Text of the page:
By Bryan Frye, www.TheGridFe.com
I’ve never been a commanding physical presence. Growing up, I was normally the smallest person in every class, and often by a considerable margin. I was only 70 pounds in seventh grade.
I was the target of bullying and often had to resort to aggressive extremes to prevent it from continuing. Unfortunately, we moved from place to place rather often, so once I finally got the harassment to stop the cycle would start all over again.
Hope came as puberty coincided with another change of scenery. By the time I was ready to begin eighth grade at a new school, I had doubled my body weight and even grown a few inches.
The product of my moderate growth spurt and ample martial arts training meant that my maltreatment came to an abrupt and happy end.
As I traversed high school, I excelled in wrestling, football, and track. I also took private gymnastics lessons. I liked showing off what I learned, earning the nickname “Flip Mode” along the way (Busta Rhymes was still big at this point, mind you).
I dabbled in power lifting and body building and became a pretty strong kid for my size. Standing 5-7 and 170 pounds at my physical peak, I was hardly in danger of being mistaken for Lou Ferrigno.
A car wreck and broken back, a wife and kid, and a full-time office job later, I now have a 190-pound “dad bod”. I am more interested in power naps than power lifting. Looking back on my (very brief) physical prime, I can say that I could outrun, outjump, and out-flip just about anyone I met.
But I was never more than just strong for my size. I have never possessed the kind of unbridled, earth-moving power that could strike fear into the hearts of men. Unless you’re easily intimidated by pull-ups, in which case you scare too easy, friend.
The lack of such an experience brings me to the play I have decided to offer Matt and his readers. It was January 26, 1997, in the Louisiana Superdome and the biggest stage of them all – Super Bowl XXXI.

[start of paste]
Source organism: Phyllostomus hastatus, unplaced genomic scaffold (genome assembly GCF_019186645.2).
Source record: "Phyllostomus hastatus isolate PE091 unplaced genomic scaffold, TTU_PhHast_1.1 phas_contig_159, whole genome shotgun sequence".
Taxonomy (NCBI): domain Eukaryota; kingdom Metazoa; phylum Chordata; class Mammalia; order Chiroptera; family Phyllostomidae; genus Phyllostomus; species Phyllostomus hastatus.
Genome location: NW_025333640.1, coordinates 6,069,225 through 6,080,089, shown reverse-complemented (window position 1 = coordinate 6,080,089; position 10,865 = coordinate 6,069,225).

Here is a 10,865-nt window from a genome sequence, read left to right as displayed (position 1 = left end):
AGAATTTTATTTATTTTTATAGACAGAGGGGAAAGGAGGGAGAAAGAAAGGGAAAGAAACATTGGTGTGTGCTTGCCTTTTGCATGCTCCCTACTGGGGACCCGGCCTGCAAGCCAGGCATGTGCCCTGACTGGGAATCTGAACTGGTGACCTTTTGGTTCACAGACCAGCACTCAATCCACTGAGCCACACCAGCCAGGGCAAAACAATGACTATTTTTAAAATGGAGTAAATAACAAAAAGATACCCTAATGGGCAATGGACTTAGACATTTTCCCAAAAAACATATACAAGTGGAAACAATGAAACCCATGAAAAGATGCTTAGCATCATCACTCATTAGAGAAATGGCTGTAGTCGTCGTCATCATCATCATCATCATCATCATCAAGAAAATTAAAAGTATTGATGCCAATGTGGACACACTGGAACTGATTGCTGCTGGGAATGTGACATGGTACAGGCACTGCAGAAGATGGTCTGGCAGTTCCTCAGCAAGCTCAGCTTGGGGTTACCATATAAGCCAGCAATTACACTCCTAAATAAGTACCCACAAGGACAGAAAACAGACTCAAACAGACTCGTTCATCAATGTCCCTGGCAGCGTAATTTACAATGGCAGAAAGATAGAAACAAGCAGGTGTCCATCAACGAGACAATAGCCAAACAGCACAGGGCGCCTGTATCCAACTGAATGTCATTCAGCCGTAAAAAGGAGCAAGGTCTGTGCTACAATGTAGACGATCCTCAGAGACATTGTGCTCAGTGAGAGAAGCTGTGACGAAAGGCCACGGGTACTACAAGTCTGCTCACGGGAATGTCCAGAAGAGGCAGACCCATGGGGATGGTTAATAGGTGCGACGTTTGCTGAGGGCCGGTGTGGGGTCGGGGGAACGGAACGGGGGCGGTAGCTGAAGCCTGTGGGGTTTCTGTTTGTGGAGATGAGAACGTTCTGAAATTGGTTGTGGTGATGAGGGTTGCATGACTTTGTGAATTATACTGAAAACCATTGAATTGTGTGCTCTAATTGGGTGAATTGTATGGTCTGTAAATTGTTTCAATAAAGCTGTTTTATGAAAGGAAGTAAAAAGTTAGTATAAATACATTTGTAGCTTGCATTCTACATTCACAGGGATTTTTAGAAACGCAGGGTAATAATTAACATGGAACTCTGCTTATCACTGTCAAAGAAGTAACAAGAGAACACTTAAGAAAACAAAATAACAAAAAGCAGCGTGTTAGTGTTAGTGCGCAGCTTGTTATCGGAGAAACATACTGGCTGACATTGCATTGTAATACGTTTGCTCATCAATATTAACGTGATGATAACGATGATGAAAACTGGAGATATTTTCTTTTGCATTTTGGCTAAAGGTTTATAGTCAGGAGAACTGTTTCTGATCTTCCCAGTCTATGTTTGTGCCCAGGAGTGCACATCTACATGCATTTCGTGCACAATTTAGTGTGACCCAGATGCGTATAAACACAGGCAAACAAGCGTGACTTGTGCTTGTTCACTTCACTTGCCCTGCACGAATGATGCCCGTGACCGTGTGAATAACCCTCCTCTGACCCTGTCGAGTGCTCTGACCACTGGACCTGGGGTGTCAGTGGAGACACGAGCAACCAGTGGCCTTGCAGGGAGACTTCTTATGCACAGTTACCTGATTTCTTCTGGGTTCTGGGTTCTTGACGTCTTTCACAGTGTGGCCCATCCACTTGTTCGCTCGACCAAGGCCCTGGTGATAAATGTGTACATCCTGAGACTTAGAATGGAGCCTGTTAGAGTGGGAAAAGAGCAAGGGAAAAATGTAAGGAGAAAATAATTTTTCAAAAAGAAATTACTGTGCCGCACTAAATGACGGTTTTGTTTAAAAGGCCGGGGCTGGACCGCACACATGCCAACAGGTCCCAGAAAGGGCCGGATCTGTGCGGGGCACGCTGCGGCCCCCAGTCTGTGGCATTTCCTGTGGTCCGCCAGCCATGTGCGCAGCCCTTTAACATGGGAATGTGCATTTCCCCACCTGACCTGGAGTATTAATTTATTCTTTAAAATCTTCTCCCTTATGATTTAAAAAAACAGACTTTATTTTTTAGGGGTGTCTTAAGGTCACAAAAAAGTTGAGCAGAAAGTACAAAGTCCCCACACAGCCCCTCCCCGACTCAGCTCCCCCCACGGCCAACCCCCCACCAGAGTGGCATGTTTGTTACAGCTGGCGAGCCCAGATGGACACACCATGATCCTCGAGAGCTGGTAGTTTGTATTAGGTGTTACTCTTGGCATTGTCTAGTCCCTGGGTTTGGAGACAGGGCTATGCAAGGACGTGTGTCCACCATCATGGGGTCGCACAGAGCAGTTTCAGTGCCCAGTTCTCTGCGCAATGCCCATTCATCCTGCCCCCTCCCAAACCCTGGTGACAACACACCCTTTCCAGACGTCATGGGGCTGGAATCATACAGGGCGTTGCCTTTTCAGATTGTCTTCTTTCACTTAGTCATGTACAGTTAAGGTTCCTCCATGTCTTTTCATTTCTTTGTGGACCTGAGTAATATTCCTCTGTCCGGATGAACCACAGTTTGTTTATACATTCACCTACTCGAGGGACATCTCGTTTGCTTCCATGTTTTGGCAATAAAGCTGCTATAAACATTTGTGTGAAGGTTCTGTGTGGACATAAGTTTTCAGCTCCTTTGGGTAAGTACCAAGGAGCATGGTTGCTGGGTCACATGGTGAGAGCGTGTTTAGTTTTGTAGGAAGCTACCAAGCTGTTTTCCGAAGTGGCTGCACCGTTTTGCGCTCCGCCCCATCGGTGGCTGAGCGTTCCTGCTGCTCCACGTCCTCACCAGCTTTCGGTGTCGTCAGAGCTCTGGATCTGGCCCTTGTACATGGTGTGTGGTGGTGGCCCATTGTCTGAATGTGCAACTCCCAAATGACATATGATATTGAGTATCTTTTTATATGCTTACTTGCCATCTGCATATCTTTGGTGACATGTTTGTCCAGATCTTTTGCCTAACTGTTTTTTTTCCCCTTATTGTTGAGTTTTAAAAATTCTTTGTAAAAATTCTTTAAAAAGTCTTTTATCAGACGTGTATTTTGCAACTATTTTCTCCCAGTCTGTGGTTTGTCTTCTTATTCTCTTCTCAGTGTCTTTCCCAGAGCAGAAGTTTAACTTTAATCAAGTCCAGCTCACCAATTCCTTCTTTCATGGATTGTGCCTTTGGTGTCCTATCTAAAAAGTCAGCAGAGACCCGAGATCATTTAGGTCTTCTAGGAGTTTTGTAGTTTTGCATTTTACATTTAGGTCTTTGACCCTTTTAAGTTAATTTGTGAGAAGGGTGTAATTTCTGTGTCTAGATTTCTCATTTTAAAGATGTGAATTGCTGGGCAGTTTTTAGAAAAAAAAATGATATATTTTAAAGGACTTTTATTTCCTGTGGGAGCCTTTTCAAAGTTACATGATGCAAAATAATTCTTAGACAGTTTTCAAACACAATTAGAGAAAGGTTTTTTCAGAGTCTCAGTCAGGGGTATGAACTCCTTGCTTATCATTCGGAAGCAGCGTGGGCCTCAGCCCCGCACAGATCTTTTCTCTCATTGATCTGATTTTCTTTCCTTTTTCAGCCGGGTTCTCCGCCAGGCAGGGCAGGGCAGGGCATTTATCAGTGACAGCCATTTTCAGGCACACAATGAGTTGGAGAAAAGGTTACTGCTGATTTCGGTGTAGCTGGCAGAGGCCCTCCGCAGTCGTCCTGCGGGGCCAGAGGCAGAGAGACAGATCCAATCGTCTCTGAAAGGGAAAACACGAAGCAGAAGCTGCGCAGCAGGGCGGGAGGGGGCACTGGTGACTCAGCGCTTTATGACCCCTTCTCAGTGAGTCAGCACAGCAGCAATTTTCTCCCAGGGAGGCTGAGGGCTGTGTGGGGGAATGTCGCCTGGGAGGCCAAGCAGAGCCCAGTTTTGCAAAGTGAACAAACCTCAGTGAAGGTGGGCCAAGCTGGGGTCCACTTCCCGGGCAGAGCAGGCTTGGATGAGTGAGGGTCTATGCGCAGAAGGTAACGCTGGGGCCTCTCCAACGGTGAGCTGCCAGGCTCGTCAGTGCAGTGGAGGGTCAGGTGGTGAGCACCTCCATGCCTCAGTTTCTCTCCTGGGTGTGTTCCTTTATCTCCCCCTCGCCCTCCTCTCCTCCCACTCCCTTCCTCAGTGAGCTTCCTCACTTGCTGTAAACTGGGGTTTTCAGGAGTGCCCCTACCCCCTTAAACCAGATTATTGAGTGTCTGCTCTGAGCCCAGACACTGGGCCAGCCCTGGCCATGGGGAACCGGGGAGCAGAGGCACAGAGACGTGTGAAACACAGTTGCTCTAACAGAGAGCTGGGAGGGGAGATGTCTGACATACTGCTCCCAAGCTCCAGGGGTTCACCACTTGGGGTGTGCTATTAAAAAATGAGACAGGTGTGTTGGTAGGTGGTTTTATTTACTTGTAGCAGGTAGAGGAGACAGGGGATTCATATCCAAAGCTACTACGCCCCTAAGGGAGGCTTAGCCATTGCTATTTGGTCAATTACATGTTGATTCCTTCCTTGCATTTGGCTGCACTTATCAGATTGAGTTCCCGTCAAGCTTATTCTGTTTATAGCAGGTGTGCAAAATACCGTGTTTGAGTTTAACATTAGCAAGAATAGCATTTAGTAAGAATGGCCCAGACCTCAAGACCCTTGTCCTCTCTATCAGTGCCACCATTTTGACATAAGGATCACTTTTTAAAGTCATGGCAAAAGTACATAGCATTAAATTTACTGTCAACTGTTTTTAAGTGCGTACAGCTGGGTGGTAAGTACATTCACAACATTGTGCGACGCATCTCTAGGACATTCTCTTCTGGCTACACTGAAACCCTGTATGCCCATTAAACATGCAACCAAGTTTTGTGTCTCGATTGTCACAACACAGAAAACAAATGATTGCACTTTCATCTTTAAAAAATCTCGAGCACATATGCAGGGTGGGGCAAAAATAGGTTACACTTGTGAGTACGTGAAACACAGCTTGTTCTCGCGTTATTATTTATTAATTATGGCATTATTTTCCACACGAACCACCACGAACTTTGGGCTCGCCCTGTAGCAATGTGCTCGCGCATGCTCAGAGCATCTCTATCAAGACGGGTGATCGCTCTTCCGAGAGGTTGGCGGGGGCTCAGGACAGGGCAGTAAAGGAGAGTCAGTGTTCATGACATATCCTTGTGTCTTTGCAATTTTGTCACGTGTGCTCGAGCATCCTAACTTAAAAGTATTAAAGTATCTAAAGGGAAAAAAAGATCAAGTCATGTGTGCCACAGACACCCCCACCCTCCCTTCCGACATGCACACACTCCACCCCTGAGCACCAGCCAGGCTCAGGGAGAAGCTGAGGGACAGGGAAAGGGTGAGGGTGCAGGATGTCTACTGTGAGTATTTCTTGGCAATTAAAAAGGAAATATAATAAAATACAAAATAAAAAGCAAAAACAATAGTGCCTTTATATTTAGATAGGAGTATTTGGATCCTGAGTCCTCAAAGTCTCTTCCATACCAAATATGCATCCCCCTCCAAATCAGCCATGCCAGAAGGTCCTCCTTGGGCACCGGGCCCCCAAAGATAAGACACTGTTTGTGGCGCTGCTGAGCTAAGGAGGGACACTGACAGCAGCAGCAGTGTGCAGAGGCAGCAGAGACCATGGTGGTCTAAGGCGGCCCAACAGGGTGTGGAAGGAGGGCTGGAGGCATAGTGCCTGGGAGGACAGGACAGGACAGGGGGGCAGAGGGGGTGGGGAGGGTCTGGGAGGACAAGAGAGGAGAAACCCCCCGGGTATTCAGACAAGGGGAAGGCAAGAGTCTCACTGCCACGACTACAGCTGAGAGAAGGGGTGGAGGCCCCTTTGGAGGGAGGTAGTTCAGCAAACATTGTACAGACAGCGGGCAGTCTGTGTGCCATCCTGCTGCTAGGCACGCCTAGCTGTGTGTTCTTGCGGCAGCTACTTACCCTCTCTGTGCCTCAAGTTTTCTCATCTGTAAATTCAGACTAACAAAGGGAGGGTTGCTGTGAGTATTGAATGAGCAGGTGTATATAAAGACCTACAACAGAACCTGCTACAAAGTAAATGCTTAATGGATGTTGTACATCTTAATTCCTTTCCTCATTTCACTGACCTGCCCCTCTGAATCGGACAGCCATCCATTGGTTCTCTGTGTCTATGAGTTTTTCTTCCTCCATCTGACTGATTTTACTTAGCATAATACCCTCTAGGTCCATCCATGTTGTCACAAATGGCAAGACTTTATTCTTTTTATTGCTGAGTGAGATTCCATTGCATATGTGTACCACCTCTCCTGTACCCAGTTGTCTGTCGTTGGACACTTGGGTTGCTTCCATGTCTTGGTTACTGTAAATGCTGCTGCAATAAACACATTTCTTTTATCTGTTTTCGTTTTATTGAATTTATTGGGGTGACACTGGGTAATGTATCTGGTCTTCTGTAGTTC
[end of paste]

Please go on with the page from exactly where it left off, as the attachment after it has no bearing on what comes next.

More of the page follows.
Starting at left defensive end for the heavily favored Green Bay Packers was Reggie White, arguably the greatest defenseman ever to play football. Starting opposite him was Max Lane, right tackle for the underdog New England Patriots.
Lane managed to spend seven seasons in the NFL and started 70 games, a respectable career by any reasonable measure. But Lane was no match for White – not that day or any other day.
White is one of the most intimidating men in the long and storied history of football. It’s my dream to step into his body right before the snap of this great Super Bowl moment.
They’re crazy if they think that five-yard screen will slow my rush. They’ll learn respect the hard way when they see the wanton fury I can unleash.
They’ve kept me off the QB all day, but I’ve been close. Ben’s [Coates] been running that chip over and over, but he’s going to have to start getting into his route more quickly now that they’re down by fourteen. I’ve been a step too late to finish the play, but not this time.
I’ve seen this look before in the film room. Keith’s [Byars] going to take the opposite flat; we aren’t blitzing, so Curtis [Martin] is releasing up the middle. Drew’s [Bledsoe] not going to have time to find either of them.
If they think this young buck is gonna block me, one-on-one, in an obvious passing situation, they’ve got another thing comin’. I’ve been stymied for 43 minutes, but I’m not losing today… not like with Erik [Williams].
I’m older now. Wiser. The Lord knit every sinewy fiber in my mother’s womb, and I’m not about to unravel today.
This kid might be 20 pounds heavier and 10 years my junior, but I’m the Minister of Defense, the field is my pulpit, and I preach hellfire and brimstone every Sunday.
Come on. Snap the ball. That’s it!
Just like I thought: This poor guy is on an island with me. It’s over before it begins.
He’s biting on my outside rush and the hump is there for me. He’s so off-balance I could move him with one finger. But he’s going to the ground. I don’t care if I have to run over him to the quarterback.
This game is my destiny. This sack is my destiny.
White sacked Bledsoe for an 8-yard loss. To add to the glorious euphoria, White sacked him again on the next play for a 6-yard loss. Two Patriots snaps, one legendary defensive end, -14 yards, and a championship.
When White signed the monster contract with Green Bay, some in the media wondered if it was too much to pay for an aging pass rusher. They said he wasn’t as quick as he used to be.
That might have been true, but White as an NFL senior citizen was far savvier and still as powerful as ever. The critics can say all they want about his 17 million reasons for signing for the cold, small-market team. He made it clear that he also wanted a ring.
And as the cold robe of winter blanketed the Heartland, White combined the wisdom of age and the tyranny of sheer power to help bring the Lombardi back home.
To read more from the RSP Writers Project, bookmark this page or follow the RSP blog to receive emails of the latest posts from this site.